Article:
The first gathering of a representative character in the Irish District took place at 'Ye Old Castle Restaurant', Belfast, in 1924. The official delegates attending were William McConnell (Dublin), Robert G. Todd (Belfast), Walter Malcolm (Belfast), Charles E. White (Belfast) and James N. McLaughlin (Londonderry). At this meeting the first District Committee was formed. The Officers elected were Chairman, James N. McLaughlin (Londonderry); Honorary Secretary Walter Malcolm (Belfast); Honorary Treasurer, Herbert Bailey (Dublin).
'Cogs', the district magazine, first appeared as a Dublin City publication on 17th November 1913. With the approval of the District Council on 30th November 1928 Cogs became the official journal of all the Clubs in the District. 'Cogs', together with our district directory, or 'Roster' are the pride of the district. The detail contained in our district directory remains unique in the Rotary world. The district's presence on the Internet and increasing use of modern communications is a natural extension of these publications.
Many Rotarians in District 1160 have held high office in Rotary International and R.I.B.I. (and their respective predecessors). The most prominent of these are:
Charles E. White, who was elected a Director of Rotary International in 1927; William A. McConnell (Dublin), President of B A R C in 1921/22; Charles E. White (Belfast), President R.I.B.I. in 1925/26; John Little (Belfast), President R.I.B.I, 1965/66; Hugh Boyd (Belfast), Honorary Auditor of the B.A.R.C. for many years. From 1967 the work of District 116 took on an additional outward look, and Group Study Exchange, Special Grants and Technical Awards were added to the 'fifth avenue' of service - Foundation Service. Pioneer work was accomplished in world community service and other facets of the international aspect. Leadership Forums and Rallies became established features in the annual programme.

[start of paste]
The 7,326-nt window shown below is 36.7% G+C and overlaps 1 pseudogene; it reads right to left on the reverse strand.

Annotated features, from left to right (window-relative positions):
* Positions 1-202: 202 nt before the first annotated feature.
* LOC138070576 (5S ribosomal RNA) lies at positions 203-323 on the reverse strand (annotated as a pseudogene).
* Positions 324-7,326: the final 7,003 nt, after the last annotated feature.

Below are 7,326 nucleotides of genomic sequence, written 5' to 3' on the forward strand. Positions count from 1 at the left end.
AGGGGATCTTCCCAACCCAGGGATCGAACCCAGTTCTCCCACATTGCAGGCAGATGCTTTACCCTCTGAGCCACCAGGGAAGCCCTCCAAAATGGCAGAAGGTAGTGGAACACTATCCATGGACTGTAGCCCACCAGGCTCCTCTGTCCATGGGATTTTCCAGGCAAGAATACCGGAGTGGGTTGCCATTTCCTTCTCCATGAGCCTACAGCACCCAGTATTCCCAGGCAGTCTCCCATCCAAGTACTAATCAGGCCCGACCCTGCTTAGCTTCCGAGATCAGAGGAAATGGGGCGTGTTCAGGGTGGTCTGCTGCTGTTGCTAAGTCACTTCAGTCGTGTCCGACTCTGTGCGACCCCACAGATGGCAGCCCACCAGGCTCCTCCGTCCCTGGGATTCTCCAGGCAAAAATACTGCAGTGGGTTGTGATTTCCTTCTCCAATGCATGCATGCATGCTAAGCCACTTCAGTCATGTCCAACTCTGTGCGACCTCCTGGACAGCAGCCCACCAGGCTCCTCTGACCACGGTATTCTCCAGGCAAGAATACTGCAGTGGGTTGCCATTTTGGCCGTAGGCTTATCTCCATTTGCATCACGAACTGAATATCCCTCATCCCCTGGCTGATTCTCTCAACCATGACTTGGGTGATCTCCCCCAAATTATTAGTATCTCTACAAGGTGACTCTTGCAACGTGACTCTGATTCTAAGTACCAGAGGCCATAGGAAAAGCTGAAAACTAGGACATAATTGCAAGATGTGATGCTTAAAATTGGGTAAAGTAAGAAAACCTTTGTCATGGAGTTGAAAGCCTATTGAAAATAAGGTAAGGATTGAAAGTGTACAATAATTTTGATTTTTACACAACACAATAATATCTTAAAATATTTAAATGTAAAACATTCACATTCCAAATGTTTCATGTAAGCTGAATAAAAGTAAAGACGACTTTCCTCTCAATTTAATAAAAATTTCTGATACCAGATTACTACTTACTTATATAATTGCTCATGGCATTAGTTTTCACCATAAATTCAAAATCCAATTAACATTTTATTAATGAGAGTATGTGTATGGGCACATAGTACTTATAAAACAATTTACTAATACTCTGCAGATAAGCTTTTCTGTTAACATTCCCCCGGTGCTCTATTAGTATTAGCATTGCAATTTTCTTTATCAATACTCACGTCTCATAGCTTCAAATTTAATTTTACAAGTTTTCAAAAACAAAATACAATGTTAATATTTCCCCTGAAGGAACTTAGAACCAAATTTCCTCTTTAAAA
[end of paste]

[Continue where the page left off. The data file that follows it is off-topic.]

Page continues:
Extension went on progressively. In the seventies, 11 new clubs were chartered and in the eighties 21. So far the nineties has seen another four clubs, bringing the total in the District to 72. Of these, thirty-five clubs meet on Monday and there is only one breakfast club in the district. During the same period there was considerable extension of Probus Clubs, which now number 110 clubs, and strenuous efforts were made to organise Rotaract and Interact Clubs.
The worldwide Rotary campaign, launched in 1986/87 to provide vaccine for the prevention of Polio, measles, tetanus, pertussis, diphtheria and tuberculosis (PolioPlus) caught the imagination of Irish Rotarians. Clubs set targets to ensure that the district maintained its just reputation as generous. With the total pledge of Rotary International at $120 million, the District’s share at £100 per member was £243,300 - a target that was eventually exceeded. District P.D.G.s have served with distinction on R.I.B.I. committees for Extension, Vocational Service, Community Service, the Consultative Committee, the Conference Committee and on the committees for Rotaract, and World Community Service.
From the 1st July 1991 the district became known as District 1160, all Rotary districts adding '0' to their district number. So since 1911, Rotary in Ireland has progressed from District 16 to 116 to 1160.